Increasing the fracture toughness of silicon by ion implantation

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This study was motivated by some earlier indications that the fracture toughness of silicon could be increased by ion implantation. The location of fracture in hydrogen implanted silicon was found to change depending on the dose of implanted ions. For relatively low doses, fracture occurred at the center of the damage region created by implantation. However, for larger doses, the fracture location switched to the deeper edge of the implanted zone. This implied that the center of the implanted region experienced toughening due to ion implantation at the higher dose level. In addition, an initial increase in fracture toughness with ... continued below

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10 p.

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Swadener, J. G. (John G.); Baskes, M. I. (Michael I.) & Nastasi, Michael Anthony, January 1, 2002.

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This study was motivated by some earlier indications that the fracture toughness of silicon could be increased by ion implantation. The location of fracture in hydrogen implanted silicon was found to change depending on the dose of implanted ions. For relatively low doses, fracture occurred at the center of the damage region created by implantation. However, for larger doses, the fracture location switched to the deeper edge of the implanted zone. This implied that the center of the implanted region experienced toughening due to ion implantation at the higher dose level. In addition, an initial increase in fracture toughness with radiation dose has been observed experimentally in some ceramics. After the initial increase, the fracture toughness reaches a peak and then decreases with further irradiation. The toughness increases found thus far are modest (25-100%). In attempts to explain the experimental results, several toughening mechanisms (such as deflection of the crack by the irradiated damage) have been proposed. However, the proposed mechanisms predict only a 40-80% increase in fracture toughness, which does not account for the highest levels of toughness observed. Our recent molecular dynamics (MD) calculations have found a previously unknown toughening mechanism acting in silicon, which can also explain the earlier experimental observations of toughening induced by irradiation. In our MD simulations, ion implantation produced clusters of disordered atoms. The presence of these clusters allowed silicon to deform plastically as a crack approached, blunting the crack tip and arresting crack growth. The MD calculations show a factor of 3 increase in fracture toughness. We have conducted experiments with silicon implanted with a small dose (ions/cm2) of alpha particles uniformly distributed to a depth of 25 pm. A 20% increase in fracture toughness is observed. Additional experiments with higher implantation doses are planned for the immediate future.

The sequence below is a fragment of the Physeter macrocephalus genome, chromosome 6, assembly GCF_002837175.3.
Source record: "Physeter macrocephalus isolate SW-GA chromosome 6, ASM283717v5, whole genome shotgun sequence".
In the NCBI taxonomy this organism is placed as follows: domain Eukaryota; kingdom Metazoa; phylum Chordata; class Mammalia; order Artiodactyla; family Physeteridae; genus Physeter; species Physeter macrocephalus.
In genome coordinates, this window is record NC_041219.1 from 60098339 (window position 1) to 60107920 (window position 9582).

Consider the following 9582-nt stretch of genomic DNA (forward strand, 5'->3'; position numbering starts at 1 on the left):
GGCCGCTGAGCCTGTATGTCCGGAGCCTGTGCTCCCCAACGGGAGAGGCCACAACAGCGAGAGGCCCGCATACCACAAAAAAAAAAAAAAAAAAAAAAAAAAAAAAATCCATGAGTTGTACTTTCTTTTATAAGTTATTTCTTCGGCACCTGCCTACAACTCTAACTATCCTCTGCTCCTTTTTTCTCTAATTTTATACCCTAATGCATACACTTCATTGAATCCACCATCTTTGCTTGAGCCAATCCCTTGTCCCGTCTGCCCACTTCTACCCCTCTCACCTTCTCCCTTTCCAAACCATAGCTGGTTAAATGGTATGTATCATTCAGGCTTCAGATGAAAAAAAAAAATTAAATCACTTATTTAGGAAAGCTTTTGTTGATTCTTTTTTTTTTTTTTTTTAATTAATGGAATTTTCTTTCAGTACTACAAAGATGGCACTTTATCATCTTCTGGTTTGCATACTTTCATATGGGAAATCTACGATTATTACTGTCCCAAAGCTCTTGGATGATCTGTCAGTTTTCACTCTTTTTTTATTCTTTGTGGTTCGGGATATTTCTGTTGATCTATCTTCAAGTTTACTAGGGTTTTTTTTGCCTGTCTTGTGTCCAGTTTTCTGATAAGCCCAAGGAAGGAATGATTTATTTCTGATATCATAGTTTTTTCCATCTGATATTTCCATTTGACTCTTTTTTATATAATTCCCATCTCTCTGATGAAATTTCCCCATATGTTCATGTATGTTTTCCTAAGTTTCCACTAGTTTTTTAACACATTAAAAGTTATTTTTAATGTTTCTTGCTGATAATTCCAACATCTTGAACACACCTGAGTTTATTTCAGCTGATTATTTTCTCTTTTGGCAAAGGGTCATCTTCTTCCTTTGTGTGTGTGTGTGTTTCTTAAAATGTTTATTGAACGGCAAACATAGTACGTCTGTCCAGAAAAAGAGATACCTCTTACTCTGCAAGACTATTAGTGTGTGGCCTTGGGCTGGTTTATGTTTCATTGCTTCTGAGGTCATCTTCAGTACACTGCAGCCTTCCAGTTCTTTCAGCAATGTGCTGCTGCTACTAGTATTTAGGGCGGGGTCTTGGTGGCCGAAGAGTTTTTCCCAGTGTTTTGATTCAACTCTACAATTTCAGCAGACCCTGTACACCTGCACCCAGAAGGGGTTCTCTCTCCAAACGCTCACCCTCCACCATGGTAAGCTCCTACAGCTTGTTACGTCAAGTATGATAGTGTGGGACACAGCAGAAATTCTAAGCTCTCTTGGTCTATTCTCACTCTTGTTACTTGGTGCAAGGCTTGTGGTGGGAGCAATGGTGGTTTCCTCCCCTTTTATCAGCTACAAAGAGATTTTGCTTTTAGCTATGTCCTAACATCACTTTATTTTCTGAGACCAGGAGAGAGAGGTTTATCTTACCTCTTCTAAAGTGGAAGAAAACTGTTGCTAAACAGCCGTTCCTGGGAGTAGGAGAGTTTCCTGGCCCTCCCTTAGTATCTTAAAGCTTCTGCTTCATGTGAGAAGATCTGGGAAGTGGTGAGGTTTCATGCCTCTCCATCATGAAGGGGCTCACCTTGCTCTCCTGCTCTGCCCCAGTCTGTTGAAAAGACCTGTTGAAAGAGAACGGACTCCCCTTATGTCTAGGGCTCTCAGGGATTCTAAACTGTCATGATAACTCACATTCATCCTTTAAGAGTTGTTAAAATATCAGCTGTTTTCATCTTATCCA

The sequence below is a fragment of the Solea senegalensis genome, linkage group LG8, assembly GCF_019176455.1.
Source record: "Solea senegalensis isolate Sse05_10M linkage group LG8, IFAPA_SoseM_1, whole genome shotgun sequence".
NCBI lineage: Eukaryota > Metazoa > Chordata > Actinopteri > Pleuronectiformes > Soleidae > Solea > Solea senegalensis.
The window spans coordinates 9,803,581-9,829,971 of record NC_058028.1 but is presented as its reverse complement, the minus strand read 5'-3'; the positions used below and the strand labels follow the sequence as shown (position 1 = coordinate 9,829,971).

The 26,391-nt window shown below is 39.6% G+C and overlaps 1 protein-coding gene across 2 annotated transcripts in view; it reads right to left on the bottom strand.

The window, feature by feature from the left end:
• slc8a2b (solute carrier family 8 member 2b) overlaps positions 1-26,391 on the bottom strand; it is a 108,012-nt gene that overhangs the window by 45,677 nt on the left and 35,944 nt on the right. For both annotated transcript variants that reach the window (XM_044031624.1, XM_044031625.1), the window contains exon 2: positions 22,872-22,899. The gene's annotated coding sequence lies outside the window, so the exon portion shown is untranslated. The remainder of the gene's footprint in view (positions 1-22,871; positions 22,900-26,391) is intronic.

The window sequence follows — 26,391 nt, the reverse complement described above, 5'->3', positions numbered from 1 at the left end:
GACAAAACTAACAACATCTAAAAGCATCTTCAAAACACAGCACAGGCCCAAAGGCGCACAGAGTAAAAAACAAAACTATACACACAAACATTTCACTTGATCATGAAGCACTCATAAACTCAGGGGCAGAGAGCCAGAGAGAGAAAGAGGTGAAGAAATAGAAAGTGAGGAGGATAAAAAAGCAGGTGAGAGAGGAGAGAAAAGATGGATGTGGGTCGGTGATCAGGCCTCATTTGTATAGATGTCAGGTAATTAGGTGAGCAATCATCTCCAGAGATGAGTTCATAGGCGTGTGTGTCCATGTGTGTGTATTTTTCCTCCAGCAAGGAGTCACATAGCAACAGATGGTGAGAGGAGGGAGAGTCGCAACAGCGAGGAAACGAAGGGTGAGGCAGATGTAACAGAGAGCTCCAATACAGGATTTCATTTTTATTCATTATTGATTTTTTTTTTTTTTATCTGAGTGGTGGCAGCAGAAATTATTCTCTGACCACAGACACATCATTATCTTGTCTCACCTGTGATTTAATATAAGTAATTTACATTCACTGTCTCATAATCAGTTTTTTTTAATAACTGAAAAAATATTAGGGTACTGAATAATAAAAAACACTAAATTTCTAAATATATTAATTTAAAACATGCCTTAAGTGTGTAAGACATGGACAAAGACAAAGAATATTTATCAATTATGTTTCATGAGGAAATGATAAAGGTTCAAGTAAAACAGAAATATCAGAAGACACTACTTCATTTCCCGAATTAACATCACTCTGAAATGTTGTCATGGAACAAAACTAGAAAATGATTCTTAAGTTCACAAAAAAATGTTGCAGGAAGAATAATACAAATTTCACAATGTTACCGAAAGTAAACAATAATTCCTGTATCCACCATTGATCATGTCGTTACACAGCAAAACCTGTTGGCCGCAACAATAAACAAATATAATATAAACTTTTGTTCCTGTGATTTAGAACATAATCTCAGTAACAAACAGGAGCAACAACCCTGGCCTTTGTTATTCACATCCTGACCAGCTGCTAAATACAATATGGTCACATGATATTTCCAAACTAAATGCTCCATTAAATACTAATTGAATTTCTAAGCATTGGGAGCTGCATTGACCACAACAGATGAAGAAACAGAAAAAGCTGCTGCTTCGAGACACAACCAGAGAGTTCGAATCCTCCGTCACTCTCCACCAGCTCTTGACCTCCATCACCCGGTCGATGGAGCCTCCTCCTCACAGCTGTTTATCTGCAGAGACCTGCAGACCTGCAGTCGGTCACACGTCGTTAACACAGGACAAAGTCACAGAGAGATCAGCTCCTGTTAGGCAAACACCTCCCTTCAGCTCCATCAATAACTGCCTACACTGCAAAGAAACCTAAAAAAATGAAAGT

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10 p.

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  • Submitted to: 13th international conference on ion beam modification of materials, Kobe, Japan September 17, 2002

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  • Report No.: LA-UR-02-5498
  • Grant Number: none
  • Office of Scientific & Technical Information Report Number: 976322
  • Archival Resource Key: ark:/67531/metadc930263

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Reports, articles and other documents harvested from the Office of Scientific and Technical Information.

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  • January 1, 2002

Added to The UNT Digital Library

  • Nov. 13, 2016, 7:26 p.m.

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  • Dec. 12, 2016, 12:15 p.m.

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Swadener, J. G. (John G.); Baskes, M. I. (Michael I.) & Nastasi, Michael Anthony,. Increasing the fracture toughness of silicon by ion implantation, article, January 1, 2002; United States. (digital.library.unt.edu/ark:/67531/metadc930263/: accessed October 16, 2018), University of North Texas Libraries, Digital Library, digital.library.unt.edu; crediting UNT Libraries Government Documents Department.